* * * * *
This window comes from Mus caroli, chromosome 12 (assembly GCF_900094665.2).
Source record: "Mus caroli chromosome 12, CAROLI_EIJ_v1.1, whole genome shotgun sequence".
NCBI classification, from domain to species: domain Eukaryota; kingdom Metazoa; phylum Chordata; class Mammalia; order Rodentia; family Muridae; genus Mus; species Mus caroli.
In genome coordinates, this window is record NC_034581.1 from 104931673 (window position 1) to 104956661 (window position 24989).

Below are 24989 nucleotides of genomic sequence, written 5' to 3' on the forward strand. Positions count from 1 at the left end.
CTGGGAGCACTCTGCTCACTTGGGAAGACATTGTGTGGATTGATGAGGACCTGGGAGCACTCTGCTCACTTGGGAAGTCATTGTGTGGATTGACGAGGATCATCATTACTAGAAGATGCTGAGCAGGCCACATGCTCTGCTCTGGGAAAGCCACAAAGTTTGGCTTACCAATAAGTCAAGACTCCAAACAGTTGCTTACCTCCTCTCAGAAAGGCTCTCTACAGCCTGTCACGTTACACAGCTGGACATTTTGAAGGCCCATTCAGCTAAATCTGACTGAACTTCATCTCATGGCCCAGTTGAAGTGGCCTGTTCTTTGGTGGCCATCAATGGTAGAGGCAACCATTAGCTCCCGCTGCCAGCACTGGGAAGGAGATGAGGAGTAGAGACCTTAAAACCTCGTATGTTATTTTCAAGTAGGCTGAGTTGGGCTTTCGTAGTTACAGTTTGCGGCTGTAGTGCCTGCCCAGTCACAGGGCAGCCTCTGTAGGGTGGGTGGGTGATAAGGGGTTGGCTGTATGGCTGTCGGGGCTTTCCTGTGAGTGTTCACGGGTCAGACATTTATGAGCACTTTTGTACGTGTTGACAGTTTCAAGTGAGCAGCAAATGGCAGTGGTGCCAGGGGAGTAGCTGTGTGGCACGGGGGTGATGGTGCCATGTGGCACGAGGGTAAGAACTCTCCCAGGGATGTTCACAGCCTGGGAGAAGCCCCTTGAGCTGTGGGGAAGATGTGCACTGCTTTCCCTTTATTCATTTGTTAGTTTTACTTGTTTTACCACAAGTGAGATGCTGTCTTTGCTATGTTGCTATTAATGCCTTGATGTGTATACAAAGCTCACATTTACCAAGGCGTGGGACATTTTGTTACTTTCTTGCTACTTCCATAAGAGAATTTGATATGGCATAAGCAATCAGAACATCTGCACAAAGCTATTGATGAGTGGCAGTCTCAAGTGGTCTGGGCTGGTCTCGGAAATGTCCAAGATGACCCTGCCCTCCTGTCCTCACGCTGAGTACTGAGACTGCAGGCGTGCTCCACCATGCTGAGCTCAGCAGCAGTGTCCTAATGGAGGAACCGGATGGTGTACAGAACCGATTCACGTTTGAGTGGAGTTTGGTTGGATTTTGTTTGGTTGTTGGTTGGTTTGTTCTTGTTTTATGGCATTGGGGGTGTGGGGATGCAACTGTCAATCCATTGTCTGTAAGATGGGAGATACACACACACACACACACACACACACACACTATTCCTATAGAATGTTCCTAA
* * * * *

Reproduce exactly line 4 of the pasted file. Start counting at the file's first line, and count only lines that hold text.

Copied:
In genome coordinates, this window is record NC_034581.1 from 104931673 (window position 1) to 104956661 (window position 24989).